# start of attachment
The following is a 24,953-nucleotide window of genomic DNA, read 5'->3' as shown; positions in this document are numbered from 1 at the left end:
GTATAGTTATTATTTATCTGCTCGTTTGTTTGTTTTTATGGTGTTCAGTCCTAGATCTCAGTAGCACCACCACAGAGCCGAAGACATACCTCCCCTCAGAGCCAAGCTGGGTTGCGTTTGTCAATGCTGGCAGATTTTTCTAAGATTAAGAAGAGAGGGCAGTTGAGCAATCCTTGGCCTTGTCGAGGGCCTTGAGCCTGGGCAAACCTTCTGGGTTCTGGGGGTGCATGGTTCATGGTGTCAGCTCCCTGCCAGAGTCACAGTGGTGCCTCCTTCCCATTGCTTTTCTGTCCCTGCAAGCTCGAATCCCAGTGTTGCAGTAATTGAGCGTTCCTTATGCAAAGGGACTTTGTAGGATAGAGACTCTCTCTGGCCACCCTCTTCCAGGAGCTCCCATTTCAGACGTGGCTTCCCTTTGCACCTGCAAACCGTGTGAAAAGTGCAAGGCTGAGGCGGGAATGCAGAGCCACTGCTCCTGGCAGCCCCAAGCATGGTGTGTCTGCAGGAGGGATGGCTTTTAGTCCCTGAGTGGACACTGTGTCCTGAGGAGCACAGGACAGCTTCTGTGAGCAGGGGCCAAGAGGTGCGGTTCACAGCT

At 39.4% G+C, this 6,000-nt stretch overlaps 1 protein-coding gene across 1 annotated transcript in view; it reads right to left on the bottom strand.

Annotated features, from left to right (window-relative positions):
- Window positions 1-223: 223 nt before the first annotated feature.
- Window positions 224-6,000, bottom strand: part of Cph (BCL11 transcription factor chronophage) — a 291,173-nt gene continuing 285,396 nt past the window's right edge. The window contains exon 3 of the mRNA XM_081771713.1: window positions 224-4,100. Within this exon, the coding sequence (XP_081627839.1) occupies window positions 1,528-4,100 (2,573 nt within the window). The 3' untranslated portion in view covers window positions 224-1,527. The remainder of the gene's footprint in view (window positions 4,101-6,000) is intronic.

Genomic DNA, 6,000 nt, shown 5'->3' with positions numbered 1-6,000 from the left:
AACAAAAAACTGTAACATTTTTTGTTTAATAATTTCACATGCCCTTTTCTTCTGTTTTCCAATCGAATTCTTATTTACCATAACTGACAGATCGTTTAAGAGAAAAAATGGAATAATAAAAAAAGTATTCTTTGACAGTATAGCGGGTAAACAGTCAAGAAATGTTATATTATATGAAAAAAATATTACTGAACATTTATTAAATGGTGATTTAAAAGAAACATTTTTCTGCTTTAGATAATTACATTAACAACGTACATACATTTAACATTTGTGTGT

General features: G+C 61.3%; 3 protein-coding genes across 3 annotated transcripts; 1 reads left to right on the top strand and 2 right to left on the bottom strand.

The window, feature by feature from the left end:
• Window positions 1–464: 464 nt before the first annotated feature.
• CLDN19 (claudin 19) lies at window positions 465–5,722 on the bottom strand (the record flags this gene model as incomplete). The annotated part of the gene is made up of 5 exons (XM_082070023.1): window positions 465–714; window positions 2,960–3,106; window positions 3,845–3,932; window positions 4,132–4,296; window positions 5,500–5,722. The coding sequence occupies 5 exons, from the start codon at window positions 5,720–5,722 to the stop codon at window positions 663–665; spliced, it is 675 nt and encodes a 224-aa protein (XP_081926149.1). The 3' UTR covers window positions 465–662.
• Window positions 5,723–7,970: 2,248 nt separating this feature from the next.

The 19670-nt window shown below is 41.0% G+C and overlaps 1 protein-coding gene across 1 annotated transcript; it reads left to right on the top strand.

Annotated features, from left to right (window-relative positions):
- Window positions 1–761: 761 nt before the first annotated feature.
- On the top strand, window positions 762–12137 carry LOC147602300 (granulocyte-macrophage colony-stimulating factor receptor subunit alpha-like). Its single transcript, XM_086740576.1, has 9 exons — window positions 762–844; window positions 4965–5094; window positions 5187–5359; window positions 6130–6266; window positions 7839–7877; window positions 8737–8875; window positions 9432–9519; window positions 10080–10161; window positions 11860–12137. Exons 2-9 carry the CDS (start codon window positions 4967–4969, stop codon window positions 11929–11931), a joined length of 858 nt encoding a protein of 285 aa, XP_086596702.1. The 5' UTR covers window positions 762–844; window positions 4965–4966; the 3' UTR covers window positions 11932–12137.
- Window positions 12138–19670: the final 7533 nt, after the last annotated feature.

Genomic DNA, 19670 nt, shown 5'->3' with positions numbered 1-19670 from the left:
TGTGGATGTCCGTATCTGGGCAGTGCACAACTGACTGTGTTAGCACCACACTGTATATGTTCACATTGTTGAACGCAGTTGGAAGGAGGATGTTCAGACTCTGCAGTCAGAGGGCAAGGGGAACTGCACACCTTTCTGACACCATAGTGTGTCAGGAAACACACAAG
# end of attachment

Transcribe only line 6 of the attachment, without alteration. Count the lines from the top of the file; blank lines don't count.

- Window positions 224-6,000, bottom strand: part of Cph (BCL11 transcription factor chronophage) — a 291,173-nt gene continuing 285,396 nt past the window's right edge. The window contains exon 3 of the mRNA XM_081771713.1: window positions 224-4,100. Within this exon, the coding sequence (XP_081627839.1) occupies window positions 1,528-4,100 (2,573 nt within the window). The 3' untranslated portion in view covers window positions 224-1,527. The remainder of the gene's footprint in view (window positions 4,101-6,000) is intronic.